Low Glycemic Diets for Obesity Treatment
Am Fam Physician. 2008 Jun 1;77(11):1534.
Are low glycemic index or low glycemic load diets effective in the treatment of obesity?
Compared with high glycemic index diets or conventional energy-restricted weight loss diets, low glycemic index diets better reduce body mass index (BMI) and low-density lipoprotein (LDL) cholesterol. The weighted mean difference showed that patients lost an additional 1 to 2 BMI units on the low glycemic index diets.
There are a number of treatments for obesity that have been proven effective, especially over the short term. Behavior and cognitive behavior therapy are effective, especially when combined with diet and exercise.1 Surgery results in greater weight loss than conventional treatments and improves quality of life, hypertension, and diabetes. However, it has a significant risk for morbidity and mortality.2 There is some evidence that anti-obesity agents such as orlistat (Xenical) and sibutramine (Meridia) promote weight loss, but studies have had methodological problems.3 Exercise and diet are effective. Exercise improves cardiovascular disease risk factors even when participants do not lose weight.4 Fat-control and calorie-control diets achieve weight loss.5
In this review, low glycemic index diets have been shown to be more effective than low-calorie or higher glycemic index diets. The authors found six randomized controlled trails (N = 202). Study interventions were at least five weeks. The longest studies had a six-month intervention with a six-month follow-up. No studies reported on adverse effects, mortality, or quality of life. Compared with other diets, low glycemic index diets resulted in statistically and clinically significant reductions in BMI, LDL cholesterol, and total fat mass. There was a reduction in insulin resistance, but not fasting morning insulin. Longer-term studies on treatment for obesity are needed.
Author disclosure: Nothing to disclose.
Thomas DE, Elliott EJ, Baur L. Low glycaemic index or low glycaemic load diets for overweight and obesity. Cochrane Database Syst Rev. 2007;(3):CD005105.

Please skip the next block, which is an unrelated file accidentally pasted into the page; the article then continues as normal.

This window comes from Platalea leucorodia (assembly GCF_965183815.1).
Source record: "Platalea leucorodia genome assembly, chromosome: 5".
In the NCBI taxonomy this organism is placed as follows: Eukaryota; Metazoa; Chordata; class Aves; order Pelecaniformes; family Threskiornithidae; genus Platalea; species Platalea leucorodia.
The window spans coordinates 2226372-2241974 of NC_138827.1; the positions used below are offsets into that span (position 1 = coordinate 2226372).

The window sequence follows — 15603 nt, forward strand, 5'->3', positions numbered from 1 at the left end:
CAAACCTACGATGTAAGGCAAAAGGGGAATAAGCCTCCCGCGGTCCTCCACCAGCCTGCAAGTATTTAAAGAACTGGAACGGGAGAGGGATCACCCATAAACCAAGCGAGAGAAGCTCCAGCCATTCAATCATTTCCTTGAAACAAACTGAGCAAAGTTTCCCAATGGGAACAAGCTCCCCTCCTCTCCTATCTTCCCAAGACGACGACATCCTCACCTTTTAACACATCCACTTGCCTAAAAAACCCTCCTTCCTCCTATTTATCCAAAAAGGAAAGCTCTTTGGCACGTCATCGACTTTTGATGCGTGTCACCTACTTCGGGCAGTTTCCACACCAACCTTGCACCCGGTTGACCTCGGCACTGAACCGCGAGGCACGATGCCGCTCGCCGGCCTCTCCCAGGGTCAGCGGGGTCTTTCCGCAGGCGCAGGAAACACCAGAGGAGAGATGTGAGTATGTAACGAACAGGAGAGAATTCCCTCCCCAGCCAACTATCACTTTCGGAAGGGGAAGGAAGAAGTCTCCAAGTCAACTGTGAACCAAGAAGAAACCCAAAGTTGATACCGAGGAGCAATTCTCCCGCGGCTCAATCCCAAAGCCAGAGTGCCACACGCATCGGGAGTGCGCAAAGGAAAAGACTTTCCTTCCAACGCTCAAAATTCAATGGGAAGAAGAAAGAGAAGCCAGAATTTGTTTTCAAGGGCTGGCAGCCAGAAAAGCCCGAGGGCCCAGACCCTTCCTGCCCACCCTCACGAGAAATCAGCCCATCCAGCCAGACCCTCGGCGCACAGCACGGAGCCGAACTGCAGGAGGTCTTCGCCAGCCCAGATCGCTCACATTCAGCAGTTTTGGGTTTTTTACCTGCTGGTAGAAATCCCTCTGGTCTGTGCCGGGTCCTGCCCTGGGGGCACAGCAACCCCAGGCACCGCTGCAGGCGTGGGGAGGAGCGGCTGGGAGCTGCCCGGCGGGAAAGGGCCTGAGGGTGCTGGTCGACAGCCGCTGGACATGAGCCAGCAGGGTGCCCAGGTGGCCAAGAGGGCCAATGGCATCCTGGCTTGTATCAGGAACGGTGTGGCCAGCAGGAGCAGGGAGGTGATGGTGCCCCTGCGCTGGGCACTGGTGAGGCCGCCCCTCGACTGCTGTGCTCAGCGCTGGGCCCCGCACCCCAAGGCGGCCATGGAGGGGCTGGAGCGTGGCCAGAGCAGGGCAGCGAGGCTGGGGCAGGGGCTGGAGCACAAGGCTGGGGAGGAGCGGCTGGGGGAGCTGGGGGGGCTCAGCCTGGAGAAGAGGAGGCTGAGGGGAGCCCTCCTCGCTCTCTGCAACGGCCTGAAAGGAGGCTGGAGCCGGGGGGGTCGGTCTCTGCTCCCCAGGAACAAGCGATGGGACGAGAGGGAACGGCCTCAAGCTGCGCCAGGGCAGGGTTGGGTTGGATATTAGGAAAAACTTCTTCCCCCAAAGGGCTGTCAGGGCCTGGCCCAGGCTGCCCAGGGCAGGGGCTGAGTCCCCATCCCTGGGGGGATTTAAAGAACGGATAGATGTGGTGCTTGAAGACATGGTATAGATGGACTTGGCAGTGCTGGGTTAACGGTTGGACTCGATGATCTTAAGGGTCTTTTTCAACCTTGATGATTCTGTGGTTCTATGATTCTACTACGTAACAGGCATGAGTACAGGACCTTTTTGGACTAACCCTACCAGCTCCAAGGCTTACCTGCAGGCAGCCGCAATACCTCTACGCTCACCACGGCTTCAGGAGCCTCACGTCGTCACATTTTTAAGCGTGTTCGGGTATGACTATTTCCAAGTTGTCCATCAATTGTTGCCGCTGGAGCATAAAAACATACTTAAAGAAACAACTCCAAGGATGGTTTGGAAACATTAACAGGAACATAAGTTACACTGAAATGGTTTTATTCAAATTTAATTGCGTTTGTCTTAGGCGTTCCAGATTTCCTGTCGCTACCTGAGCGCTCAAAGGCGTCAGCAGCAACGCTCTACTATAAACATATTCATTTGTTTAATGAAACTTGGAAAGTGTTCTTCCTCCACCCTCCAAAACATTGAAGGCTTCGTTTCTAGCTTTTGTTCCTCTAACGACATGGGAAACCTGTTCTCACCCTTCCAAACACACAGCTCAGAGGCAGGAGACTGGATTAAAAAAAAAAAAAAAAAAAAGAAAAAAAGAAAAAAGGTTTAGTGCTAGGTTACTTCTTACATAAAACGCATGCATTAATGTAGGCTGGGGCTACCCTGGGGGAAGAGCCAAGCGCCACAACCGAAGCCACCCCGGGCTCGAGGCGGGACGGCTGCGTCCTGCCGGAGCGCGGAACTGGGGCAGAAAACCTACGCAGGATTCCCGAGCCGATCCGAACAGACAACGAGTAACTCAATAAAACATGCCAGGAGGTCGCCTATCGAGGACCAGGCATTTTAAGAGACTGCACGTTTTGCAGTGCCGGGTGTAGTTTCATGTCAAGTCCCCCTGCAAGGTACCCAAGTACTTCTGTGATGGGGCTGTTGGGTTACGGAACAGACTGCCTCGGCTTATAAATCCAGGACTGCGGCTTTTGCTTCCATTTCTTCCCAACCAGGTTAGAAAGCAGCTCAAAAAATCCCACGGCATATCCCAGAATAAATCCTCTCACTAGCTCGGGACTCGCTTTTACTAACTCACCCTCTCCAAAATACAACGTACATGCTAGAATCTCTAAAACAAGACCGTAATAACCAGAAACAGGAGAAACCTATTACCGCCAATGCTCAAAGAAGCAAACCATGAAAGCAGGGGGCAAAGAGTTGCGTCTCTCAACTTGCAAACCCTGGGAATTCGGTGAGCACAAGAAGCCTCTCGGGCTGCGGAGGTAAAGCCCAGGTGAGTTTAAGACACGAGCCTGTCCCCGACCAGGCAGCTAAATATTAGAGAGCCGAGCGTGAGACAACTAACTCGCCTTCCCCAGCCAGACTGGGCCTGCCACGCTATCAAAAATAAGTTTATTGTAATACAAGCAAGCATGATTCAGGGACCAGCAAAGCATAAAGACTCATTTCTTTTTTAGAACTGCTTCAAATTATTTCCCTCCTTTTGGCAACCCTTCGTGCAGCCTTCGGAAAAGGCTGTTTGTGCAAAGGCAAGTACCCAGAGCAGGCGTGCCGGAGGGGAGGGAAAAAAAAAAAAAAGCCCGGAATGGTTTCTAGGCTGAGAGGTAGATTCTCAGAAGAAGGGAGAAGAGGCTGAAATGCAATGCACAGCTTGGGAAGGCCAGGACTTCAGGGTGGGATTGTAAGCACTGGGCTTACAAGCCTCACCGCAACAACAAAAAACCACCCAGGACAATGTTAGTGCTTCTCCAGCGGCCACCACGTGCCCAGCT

REFERENCESshow all references
1. Shaw K, O'Rourke P, Del Mar C, Kenardy J. Psychological interventions for overweight or obesity. Cochrane Database Syst Rev. 2005;(2):CD003818....
2. Colquitt J, Clegg A, Loveman E, Royle P, Sidhu MK. Surgery for morbid obesity. Cochrane Database Syst Rev. 2005;(4):CD003641.
3. Padwal R, Li SK, Lau DC. Long-term pharmacotherapy for obesity and overweight. Cochrane Database Syst Rev. 2003;(4):CD004094.
4. Shaw K, Gennat H, O'Rourke P, Del Mar C. Exercise for overweight or obesity. Cochrane Database Syst Rev. 2006;(4):CD003817.
5. Pirozzo S, Summerbell C, Cameron C, Glasziou P. Advice on low-fat diets for obesity. Cochrane Database Syst Rev. 2002;(2):CD003640.
Copyright © 2008 by the American Academy of Family Physicians.
This content is owned by the AAFP. A person viewing it online may make one printout of the material and may use that printout only for his or her personal, non-commercial reference. This material may not otherwise be downloaded, copied, printed, stored, transmitted or reproduced in any medium, whether now known or later invented, except as authorized in writing by the AAFP. Contact firstname.lastname@example.org for copyright questions and/or permission requests.
Want to use this article elsewhere? Get Permissions
More in AFP
MOST RECENT ISSUE
Jan 15, 2020
Access the latest issue of American Family Physician